Most commonly, only the peel (zest and pith) is used. This has the most delicate flavour. You can finely chop it or mash it to a paste.

The flesh is usually too salty to use, but can be used to flavour sauces or stews. Just be careful with the amounts. You may not need any other salt!

Homemade preserved lemons in a jar on marble countertop, seen from above

Homemade preserved lemons

Addictive condiment that goes with anything and is super easy to make at home.
5 (21 ratings).
1 large jar
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  • 8–10 lemons, wax free (I use organic ones)
  • extra lemon juice, may or may not be necessary
  • coarse salt

How I make it

  • Cut the lemons lengthwise through the middle until nearly halved, but leaving 2 cm (1 in) or so by the stalk to make sure the lemon holds together. Make another incision at a 90° angle, so you have a cross cut (see pictures above if this is confusing).
  • Add plenty of coarse salt into the opening of the lemons, at least a couple of teaspoons per lemon. Pack them tightly in a sterilised jar.
  • Close and seal the jar and place in a window, preferably one that gets a bit of sunlight, for 2 days. By this point, the lemons should have released enough juices to cover everything. If they haven’t, add more lemon juice until all the lemons are completely covered, then close and reseal the jar.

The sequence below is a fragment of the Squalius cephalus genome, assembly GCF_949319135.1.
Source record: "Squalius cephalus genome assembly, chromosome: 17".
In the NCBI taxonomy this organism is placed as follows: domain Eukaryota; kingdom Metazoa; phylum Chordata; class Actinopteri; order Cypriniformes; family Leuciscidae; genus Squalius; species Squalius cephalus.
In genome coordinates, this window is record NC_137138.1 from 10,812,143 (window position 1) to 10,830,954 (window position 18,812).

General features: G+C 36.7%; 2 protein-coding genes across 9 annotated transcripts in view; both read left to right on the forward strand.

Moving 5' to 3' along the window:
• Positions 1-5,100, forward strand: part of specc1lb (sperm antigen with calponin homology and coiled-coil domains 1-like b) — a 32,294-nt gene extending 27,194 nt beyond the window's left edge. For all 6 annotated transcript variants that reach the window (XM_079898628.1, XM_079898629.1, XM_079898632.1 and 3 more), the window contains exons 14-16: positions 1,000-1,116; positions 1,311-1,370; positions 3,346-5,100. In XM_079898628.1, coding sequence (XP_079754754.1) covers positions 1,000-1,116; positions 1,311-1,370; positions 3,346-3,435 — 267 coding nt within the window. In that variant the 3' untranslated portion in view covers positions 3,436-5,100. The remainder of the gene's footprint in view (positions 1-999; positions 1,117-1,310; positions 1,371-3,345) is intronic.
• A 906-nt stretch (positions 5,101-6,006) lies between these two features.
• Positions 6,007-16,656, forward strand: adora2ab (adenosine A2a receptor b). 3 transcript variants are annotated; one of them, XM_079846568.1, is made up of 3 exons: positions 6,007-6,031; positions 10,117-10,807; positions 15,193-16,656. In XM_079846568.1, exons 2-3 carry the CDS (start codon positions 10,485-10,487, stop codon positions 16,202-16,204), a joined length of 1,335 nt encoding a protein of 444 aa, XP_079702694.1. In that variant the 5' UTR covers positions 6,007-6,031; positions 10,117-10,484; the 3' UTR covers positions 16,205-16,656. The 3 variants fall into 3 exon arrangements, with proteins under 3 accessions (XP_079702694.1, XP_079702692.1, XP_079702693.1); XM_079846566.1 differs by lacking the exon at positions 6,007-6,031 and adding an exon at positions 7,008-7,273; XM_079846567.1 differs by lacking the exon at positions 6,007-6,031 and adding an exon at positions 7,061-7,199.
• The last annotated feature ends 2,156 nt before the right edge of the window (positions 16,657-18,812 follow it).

• Leave the jar in the window for a total of 14 days, turning the jar occasionally (every day or two is fine).
  • After 14 days, transfer the jar to the fridge. You can use them already, but will be even better if you leave them for another 14 days before opening the jar.
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Hey, there!

I’m Vidar, a Norwegian food writer based in Istanbul since 2015.

Join me in exploring the food and cultures of Turkey and the Middle East.

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Hey, there!

I’m Vidar Bergum, a food writer based in Istanbul since 2015. I’ve published three books on the food and cultures of Turkey and the Middle East in my native Norway.

This website and my newsletter Meze are the homes of my writing and recipes in English.